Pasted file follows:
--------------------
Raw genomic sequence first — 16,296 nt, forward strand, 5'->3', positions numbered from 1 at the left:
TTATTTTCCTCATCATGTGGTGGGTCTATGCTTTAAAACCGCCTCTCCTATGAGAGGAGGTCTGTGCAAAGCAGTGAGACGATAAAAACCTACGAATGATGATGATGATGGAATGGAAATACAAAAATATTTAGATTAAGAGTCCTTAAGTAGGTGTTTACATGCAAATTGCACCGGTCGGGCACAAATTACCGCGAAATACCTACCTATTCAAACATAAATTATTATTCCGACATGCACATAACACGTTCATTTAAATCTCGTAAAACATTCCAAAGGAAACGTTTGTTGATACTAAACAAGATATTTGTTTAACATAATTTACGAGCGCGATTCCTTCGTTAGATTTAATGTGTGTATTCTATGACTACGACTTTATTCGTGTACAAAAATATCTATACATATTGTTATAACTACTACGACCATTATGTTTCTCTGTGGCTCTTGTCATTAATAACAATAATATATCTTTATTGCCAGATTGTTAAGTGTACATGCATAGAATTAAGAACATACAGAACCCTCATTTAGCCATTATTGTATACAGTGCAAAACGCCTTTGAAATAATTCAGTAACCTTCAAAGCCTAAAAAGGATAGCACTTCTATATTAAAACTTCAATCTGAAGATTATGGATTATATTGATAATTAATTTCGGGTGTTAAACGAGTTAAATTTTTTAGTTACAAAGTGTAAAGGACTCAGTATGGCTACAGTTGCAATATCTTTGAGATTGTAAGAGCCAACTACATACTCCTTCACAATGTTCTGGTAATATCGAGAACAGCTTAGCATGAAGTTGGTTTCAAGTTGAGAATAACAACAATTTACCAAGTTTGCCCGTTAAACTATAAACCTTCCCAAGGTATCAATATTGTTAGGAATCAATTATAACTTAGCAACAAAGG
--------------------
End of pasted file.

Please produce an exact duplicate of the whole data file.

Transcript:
Raw genomic sequence first — 16,296 nt, forward strand, 5'->3', positions numbered from 1 at the left:
TTATTTTCCTCATCATGTGGTGGGTCTATGCTTTAAAACCGCCTCTCCTATGAGAGGAGGTCTGTGCAAAGCAGTGAGACGATAAAAACCTACGAATGATGATGATGATGGAATGGAAATACAAAAATATTTAGATTAAGAGTCCTTAAGTAGGTGTTTACATGCAAATTGCACCGGTCGGGCACAAATTACCGCGAAATACCTACCTATTCAAACATAAATTATTATTCCGACATGCACATAACACGTTCATTTAAATCTCGTAAAACATTCCAAAGGAAACGTTTGTTGATACTAAACAAGATATTTGTTTAACATAATTTACGAGCGCGATTCCTTCGTTAGATTTAATGTGTGTATTCTATGACTACGACTTTATTCGTGTACAAAAATATCTATACATATTGTTATAACTACTACGACCATTATGTTTCTCTGTGGCTCTTGTCATTAATAACAATAATATATCTTTATTGCCAGATTGTTAAGTGTACATGCATAGAATTAAGAACATACAGAACCCTCATTTAGCCATTATTGTATACAGTGCAAAACGCCTTTGAAATAATTCAGTAACCTTCAAAGCCTAAAAAGGATAGCACTTCTATATTAAAACTTCAATCTGAAGATTATGGATTATATTGATAATTAATTTCGGGTGTTAAACGAGTTAAATTTTTTAGTTACAAAGTGTAAAGGACTCAGTATGGCTACAGTTGCAATATCTTTGAGATTGTAAGAGCCAACTACATACTCCTTCACAATGTTCTGGTAATATCGAGAACAGCTTAGCATGAAGTTGGTTTCAAGTTGAGAATAACAACAATTTACCAAGTTTGCCCGTTAAACTATAAACCTTCCCAAGGTATCAATATTGTTAGGAATCAATTATAACTTAGCAACAAAGG